"You could see the psychological division," he said.
Obstacles to racial equality aren't as obvious today, just more subtle, he said, with disparities in the workplace and other routine parts of life.
"Some lies are still perpetuated ... affirmative action never helped anything," he said.
Ro Ane grew up in an area of Chicago derogatively known, but accepted, as Jew Town. There was also a German Town, Little Italy, the Polish area -- and it was not so much an embracing of cultural identity.
One did not really cross lines in Chicago in those years, he said, but he did anyway, even if no one else knew it or cared about his routine.
"I expected to have some enjoyment," he said of traveling to movie theaters more than 30 blocks from home. "I was a curious person, adventurous. I wasn't afraid of things. I would go alone because I wanted to find out why things were the way they were -- but people wanted to beat you up."
Despite his talkativeness nowadays, Ro Ane was a very quiet person then, one who blended in easily among the six other members of his family.
He worked to overcome his introverted nature. "I had my own thoughts, but the only way you can get to know someone is through talking. If you don't talk, no one is ever going to get to know you."
Growing up, Ro Ane was of comparatively light complexion, with light-colored hair due to some Caucasian ancestry on his father's father's side. Few people questioned the light-skinned man with shorn hair when he traveled, though as he said, "it was obvious that I was mixed."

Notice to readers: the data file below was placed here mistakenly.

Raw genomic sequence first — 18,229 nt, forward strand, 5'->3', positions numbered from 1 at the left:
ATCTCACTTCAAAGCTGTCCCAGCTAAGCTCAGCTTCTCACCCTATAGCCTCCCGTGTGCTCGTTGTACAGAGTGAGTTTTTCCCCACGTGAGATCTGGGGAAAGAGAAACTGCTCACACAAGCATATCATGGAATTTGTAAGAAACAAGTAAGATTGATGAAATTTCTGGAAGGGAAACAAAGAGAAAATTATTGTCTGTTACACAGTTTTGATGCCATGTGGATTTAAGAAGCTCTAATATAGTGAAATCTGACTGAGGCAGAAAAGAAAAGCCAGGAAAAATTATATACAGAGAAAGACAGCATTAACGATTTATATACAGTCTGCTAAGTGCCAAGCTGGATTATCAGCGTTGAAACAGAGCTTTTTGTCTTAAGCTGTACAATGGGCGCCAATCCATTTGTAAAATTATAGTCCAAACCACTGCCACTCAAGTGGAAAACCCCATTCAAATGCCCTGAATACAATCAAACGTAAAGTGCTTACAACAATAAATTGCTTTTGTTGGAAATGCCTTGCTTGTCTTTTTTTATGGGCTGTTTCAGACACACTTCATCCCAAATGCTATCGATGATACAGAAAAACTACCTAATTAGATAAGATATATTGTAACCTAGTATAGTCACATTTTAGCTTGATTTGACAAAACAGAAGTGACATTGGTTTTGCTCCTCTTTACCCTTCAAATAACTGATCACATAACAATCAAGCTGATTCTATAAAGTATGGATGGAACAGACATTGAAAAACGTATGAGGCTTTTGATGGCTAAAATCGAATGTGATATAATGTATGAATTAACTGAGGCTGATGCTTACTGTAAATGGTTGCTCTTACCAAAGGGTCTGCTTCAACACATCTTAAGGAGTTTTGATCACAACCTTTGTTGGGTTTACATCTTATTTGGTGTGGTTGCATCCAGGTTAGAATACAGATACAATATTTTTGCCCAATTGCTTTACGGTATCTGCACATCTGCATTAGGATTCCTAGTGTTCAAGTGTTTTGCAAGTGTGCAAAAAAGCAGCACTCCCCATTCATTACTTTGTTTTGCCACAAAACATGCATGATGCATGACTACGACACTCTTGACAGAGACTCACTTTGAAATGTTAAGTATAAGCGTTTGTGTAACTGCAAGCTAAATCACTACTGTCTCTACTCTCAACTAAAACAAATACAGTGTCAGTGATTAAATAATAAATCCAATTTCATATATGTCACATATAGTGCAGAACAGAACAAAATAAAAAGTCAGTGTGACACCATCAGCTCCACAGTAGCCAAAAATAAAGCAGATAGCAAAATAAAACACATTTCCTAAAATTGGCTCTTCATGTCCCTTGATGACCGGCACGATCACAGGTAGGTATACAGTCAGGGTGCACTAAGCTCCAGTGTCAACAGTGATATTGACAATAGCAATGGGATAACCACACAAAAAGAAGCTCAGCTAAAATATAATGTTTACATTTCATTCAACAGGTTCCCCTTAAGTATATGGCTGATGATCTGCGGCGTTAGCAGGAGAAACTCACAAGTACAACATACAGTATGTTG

He wore his pride in his ethnic mix on his sleeve, telling anyone who was curious the details of his background. "In those days, if you had one drop of African American blood, you were 100 percent African American."
He said he wasn't usually harassed when traveling alone throughout the neighborhoods of Chicago. But he and friends would often be hassled if they traveled in groups, he said.
Ro Ane will tell you his was a normal, happy childhood: He grew up with confidence, welcomed at neighbors' family tables, and he remained innocent of boundaries. "I'm not a regimented person. Being unconventional has saved me from a lot of things."
Ro Ane inherited most of his beliefs from his father, especially the mental freedom in wanting to "being able to go where ever you wanted to go."
It also helped that he was tough, the guy with the bad attitude in the school yard. He actually quit school early, leaving home as a teenager. He would later earn his G.E.D.
He still remembers being passed over for a job at a major department store, which is still in existence today. He had wanted to be the first African American working the counter on the main floor in the men's department.
"It was my typical thinking," he said, admonishing himself with a small laugh. "Just because you think you're getting some job and it's about time they hired an African American, (does that mean) that they're ready?"
He did go back to the store a few weeks later, to find that an African American had been hired -- another "brown person," is how Ro Ane describes him, someone darker than him.
"The store had hired a brown person in the men's department in the basement. If they hired a brown guy, he was going to be the darkest guy they could find, so everyone would know."
But he was still pleased that a change occurred, within his view. "I felt good for that ... I can't pretend not to be human. I can't pretend not to care."